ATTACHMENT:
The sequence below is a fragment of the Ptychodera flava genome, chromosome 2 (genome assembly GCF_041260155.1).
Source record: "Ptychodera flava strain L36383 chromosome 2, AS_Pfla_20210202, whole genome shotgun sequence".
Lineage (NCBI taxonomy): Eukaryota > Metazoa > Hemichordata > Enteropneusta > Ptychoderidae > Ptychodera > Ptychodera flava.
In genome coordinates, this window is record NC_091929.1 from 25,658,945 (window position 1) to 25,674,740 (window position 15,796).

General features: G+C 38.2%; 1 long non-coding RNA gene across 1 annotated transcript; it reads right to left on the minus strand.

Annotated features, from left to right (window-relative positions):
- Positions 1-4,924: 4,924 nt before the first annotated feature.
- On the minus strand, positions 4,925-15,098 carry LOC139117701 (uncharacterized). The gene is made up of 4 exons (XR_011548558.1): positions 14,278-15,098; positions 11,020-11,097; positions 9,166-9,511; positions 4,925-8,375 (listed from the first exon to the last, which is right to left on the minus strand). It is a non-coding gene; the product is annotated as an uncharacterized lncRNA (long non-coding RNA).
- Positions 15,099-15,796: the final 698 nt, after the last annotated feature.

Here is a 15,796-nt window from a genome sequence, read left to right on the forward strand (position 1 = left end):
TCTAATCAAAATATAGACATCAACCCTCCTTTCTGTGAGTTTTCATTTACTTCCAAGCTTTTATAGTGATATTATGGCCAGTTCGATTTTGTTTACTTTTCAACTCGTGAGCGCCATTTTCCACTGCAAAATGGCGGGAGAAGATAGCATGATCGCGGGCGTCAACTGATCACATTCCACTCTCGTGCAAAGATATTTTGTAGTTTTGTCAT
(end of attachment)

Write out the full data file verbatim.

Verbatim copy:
The sequence below is a fragment of the Ptychodera flava genome, chromosome 2 (genome assembly GCF_041260155.1).
Source record: "Ptychodera flava strain L36383 chromosome 2, AS_Pfla_20210202, whole genome shotgun sequence".
Lineage (NCBI taxonomy): Eukaryota > Metazoa > Hemichordata > Enteropneusta > Ptychoderidae > Ptychodera > Ptychodera flava.
In genome coordinates, this window is record NC_091929.1 from 25,658,945 (window position 1) to 25,674,740 (window position 15,796).

General features: G+C 38.2%; 1 long non-coding RNA gene across 1 annotated transcript; it reads right to left on the minus strand.

Annotated features, from left to right (window-relative positions):
- Positions 1-4,924: 4,924 nt before the first annotated feature.
- On the minus strand, positions 4,925-15,098 carry LOC139117701 (uncharacterized). The gene is made up of 4 exons (XR_011548558.1): positions 14,278-15,098; positions 11,020-11,097; positions 9,166-9,511; positions 4,925-8,375 (listed from the first exon to the last, which is right to left on the minus strand). It is a non-coding gene; the product is annotated as an uncharacterized lncRNA (long non-coding RNA).
- Positions 15,099-15,796: the final 698 nt, after the last annotated feature.

Here is a 15,796-nt window from a genome sequence, read left to right on the forward strand (position 1 = left end):
TCTAATCAAAATATAGACATCAACCCTCCTTTCTGTGAGTTTTCATTTACTTCCAAGCTTTTATAGTGATATTATGGCCAGTTCGATTTTGTTTACTTTTCAACTCGTGAGCGCCATTTTCCACTGCAAAATGGCGGGAGAAGATAGCATGATCGCGGGCGTCAACTGATCACATTCCACTCTCGTGCAAAGATATTTTGTAGTTTTGTCAT